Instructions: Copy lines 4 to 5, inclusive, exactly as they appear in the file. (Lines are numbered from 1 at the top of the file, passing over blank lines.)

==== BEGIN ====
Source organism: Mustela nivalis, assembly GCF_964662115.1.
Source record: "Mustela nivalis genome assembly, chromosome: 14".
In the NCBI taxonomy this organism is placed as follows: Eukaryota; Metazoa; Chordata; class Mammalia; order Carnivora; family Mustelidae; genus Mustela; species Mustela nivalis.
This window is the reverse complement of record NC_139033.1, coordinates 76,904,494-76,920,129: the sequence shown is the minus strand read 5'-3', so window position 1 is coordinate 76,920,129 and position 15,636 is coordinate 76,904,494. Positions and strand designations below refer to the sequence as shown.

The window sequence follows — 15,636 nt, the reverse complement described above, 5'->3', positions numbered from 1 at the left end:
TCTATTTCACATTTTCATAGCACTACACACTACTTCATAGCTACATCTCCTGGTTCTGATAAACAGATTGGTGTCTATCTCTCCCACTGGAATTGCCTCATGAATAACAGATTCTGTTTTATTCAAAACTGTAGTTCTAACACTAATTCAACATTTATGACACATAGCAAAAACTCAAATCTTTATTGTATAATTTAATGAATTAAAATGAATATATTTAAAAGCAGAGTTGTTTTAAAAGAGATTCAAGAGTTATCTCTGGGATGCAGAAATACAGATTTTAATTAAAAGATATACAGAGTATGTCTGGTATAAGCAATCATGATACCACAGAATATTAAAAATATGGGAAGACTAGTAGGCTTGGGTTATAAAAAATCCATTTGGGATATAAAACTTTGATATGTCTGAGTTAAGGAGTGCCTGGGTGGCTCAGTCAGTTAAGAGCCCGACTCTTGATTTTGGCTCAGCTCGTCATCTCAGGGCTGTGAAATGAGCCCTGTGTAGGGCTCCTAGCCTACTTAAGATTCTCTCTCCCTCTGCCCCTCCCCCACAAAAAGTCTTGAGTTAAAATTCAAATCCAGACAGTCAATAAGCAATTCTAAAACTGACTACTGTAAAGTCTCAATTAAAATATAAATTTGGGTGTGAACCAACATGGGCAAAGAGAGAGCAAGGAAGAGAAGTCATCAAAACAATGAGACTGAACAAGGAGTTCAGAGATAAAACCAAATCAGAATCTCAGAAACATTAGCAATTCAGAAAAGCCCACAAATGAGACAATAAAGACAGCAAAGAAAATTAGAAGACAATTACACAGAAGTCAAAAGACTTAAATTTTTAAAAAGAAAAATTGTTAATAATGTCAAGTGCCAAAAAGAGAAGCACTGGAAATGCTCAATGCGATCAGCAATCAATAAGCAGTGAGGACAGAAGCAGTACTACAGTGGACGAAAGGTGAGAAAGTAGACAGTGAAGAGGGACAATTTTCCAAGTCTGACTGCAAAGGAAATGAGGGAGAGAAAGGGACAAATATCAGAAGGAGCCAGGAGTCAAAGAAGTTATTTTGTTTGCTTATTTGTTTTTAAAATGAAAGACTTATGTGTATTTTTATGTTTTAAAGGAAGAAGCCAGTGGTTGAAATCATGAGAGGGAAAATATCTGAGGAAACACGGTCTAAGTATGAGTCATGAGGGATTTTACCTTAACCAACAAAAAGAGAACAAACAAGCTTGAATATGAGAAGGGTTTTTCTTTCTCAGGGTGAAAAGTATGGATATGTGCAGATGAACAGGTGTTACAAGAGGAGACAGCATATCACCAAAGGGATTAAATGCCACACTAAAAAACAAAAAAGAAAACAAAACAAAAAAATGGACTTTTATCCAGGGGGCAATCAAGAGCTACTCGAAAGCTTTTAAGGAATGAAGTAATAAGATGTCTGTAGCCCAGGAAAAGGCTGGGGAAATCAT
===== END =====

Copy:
This window is the reverse complement of record NC_139033.1, coordinates 76,904,494-76,920,129: the sequence shown is the minus strand read 5'-3', so window position 1 is coordinate 76,920,129 and position 15,636 is coordinate 76,904,494. Positions and strand designations below refer to the sequence as shown.

The window sequence follows — 15,636 nt, the reverse complement described above, 5'->3', positions numbered from 1 at the left end: